Tuesday, March 18, 2008

Progressive Relaxation Technique II

The Progressive Relaxation Technique was created by Chicago physician Edmund Jacobson. He was the first person to accurately measure the electrical impulses in human muscles, nerves, and mental activities. In his study and treatment of stress, he proved that excessive or unresolved (i.e. residual) tension has a direct and causal relationship with both mental and physical illnesses; tension shortens the muscular fibers which causes a decrease in the central nervous system activity. He also determined that intentional and directed muscular tension and relaxation can relieve anxiety and stress, as well as being effective against ulcers, insomnia, and high blood pressure.

This led to the publication of his book Progressive Relaxation in 1929, followed by You Must Relax in 1934. His original works contained approximately 200 exercises to effect relaxation. Today, the Progressive Relaxation Technique practiced by most people has been reduced to fewer than 20 exercises, but does cover all the major muscle groups.



























What it is:

Progressive relaxation is an excellent, natural practice that gives you the control to relax all your tense muscles, and practice deep breathing at the same time.

If you find yourself becoming tense and uncomfortable at home or work during the day, either mentally, emotionally, or physically, you can do the steps of the technique that address the area of your tension without performing the entire routine. For example, if mental tension has caused a headache, you would want to concentrate on relaxing the areas of the shoulders, neck, and head. Emotional tension such as anger or frustration is often centered in the hands, arms, and torso; abdominal, chest, and hand/arm exercises would be appropriate. Physical discomfort caused by sitting or standing in a fixed position for long periods of time may be reduced or eliminated by performing muscular tensing and relaxing on the affected leg and back areas.

If you suffer from insomnia, regularly doing this technique in bed before going to sleep will help you to get to sleep quicker, and stay asleep throughout the night. It may take a few weeks for this technique to become a fully effective sleep aid, but each time you do it, it will bring you closer and closer to a natural good night’s sleep. The progressive relaxation technique has proven over time to be a very effective sleep aid without the risk of side effects or dependency you have on medications. In fact, safety questions have arisen concerning some sleep-inducing drugs since people have exhibited short-term memory loss while taking the drugs, rare but bizarre side effects like binge eating, and severe withdrawal symptoms, even seizures, if the drug use is abruptly halted.1 Nature is safer!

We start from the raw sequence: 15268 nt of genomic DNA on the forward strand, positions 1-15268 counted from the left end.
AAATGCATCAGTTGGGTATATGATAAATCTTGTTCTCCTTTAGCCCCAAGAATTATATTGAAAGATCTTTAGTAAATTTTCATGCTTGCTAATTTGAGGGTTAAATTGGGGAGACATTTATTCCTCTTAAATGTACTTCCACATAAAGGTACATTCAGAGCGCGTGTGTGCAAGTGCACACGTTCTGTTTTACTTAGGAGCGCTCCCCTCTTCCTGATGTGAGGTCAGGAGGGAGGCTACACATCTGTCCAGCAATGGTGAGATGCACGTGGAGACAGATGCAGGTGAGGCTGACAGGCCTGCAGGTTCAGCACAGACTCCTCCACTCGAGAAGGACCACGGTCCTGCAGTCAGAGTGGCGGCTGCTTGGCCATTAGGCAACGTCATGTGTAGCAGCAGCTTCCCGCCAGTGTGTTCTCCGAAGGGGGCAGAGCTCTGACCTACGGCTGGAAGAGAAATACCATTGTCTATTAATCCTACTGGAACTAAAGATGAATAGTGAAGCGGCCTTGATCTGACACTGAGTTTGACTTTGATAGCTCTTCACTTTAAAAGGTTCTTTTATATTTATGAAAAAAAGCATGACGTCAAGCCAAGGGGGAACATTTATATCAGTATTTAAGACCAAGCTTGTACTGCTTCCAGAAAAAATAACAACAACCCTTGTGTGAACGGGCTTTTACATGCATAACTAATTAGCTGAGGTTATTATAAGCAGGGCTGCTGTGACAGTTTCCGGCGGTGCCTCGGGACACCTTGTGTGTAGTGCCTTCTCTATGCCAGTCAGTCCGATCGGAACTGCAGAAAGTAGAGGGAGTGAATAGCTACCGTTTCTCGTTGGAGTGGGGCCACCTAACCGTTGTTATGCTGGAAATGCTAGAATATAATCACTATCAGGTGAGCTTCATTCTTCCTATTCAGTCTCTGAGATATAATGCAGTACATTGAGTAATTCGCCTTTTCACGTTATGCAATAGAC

Where to start:

You may be seated or lying for this exercise.

If you are seated in a chair, place both your feet flat on the floor, and let your arms rest by your sides. Your hands may rest at your sides or in your lap. If you are in an armchair, do not rest your arms or elbows on the chair arms. Doing so will push your shoulders upward and tense the muscles in your arms, shoulders and neck.

If you are lying, be comfortable. You may want a pillow beneath your head and another under your knees if you like. If you are using this exercise as a sleep aid, you will want to be in bed and ready for sleep.

While performing this technique, it also is beneficial to visualize your muscular tension flow out of your body or sink into the ground as you relax each muscle group. (This is called Autogenic Training.) Your physical body responds to the thoughts provided through your visual imagery or visualization, and you will be further relaxed by thinking thoughts of warmth and relaxation. (Note: don’t ever visualize or think of stimulating activity while trying to relax! You will be working against yourself.)

Pay attention to how you feel while relaxing, and use the memory of feeling warm, comfortable, and relaxed as part of your visualization for your next relaxation session. Each time you do this, the memory becomes stronger and more influential in aiding you in your comfort and wellness.

As always, if you have any medical condition, consult your doctor before performing this technique. If you experience discomfort or pain while performing the technique, Stop Immediately! People who are prone to foot or leg cramps may want to either skip the foot and leg sections of the technique, or only slightly tense the foot and leg muscles.

How to do it:

To begin, take between five and ten cleansing breaths; inhale deeply and slowly through the nose while counting three seconds (never inhale through the mouth). Exhale fully while counting three seconds, and imagine your tension leaving your body. You may exhale through the nose or the mouth. While taking your cleansing breaths, tell yourself how great and relaxed you are going to feel when you have finished Progressive Relaxation. If practicing before sleep, tell yourself how well you are going to sleep and how rested and wonderful you are going to feel in the morning.